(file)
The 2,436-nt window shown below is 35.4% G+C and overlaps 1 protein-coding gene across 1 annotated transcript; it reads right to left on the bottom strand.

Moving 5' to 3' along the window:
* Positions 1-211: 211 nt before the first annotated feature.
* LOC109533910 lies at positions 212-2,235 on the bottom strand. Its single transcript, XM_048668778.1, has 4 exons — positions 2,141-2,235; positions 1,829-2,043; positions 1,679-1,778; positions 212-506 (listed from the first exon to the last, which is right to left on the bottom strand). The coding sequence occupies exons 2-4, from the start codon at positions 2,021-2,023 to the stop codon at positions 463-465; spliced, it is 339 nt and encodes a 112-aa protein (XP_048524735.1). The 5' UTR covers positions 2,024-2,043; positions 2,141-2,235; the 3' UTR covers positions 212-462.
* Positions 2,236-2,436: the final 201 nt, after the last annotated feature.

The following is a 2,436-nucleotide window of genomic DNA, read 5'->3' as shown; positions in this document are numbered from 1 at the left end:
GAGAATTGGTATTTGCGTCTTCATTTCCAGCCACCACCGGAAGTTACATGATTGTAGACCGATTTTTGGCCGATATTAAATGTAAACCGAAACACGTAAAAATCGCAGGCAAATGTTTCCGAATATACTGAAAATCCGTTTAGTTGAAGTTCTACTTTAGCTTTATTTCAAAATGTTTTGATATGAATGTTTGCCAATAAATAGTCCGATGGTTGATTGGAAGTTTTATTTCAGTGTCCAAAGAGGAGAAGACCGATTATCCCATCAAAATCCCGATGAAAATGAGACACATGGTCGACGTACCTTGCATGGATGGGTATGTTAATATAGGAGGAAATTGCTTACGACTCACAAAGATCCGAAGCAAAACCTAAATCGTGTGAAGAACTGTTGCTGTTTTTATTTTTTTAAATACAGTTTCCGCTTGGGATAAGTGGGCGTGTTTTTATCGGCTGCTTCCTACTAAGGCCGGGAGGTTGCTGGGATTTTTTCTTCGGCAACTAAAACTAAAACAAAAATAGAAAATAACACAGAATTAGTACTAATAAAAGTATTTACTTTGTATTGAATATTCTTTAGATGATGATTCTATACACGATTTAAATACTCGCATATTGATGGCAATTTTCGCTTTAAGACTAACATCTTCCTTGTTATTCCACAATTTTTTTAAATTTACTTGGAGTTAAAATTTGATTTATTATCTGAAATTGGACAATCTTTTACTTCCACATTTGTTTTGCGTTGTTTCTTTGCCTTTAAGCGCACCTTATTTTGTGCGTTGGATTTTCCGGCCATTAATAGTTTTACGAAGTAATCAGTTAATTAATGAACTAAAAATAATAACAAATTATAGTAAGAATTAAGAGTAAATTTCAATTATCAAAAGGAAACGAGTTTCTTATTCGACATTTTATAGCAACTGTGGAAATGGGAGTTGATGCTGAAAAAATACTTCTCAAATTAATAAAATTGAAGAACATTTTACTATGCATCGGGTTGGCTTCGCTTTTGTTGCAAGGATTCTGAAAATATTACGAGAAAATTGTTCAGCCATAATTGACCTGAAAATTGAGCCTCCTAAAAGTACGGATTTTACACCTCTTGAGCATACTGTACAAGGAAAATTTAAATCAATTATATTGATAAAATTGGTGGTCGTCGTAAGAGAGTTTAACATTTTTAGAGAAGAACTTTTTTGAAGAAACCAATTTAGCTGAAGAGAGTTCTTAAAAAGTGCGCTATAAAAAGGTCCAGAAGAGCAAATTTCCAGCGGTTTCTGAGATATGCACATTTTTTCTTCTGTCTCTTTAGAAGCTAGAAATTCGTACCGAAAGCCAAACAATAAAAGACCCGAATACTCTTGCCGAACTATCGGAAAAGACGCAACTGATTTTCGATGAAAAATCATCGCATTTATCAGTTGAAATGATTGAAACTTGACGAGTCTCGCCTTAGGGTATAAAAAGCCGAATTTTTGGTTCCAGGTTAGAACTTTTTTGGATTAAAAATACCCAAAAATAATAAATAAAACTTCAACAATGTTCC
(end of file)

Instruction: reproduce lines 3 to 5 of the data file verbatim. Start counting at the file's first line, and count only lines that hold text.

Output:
* Positions 1-211: 211 nt before the first annotated feature.
* LOC109533910 lies at positions 212-2,235 on the bottom strand. Its single transcript, XM_048668778.1, has 4 exons — positions 2,141-2,235; positions 1,829-2,043; positions 1,679-1,778; positions 212-506 (listed from the first exon to the last, which is right to left on the bottom strand). The coding sequence occupies exons 2-4, from the start codon at positions 2,021-2,023 to the stop codon at positions 463-465; spliced, it is 339 nt and encodes a 112-aa protein (XP_048524735.1). The 5' UTR covers positions 2,024-2,043; positions 2,141-2,235; the 3' UTR covers positions 212-462.
* Positions 2,236-2,436: the final 201 nt, after the last annotated feature.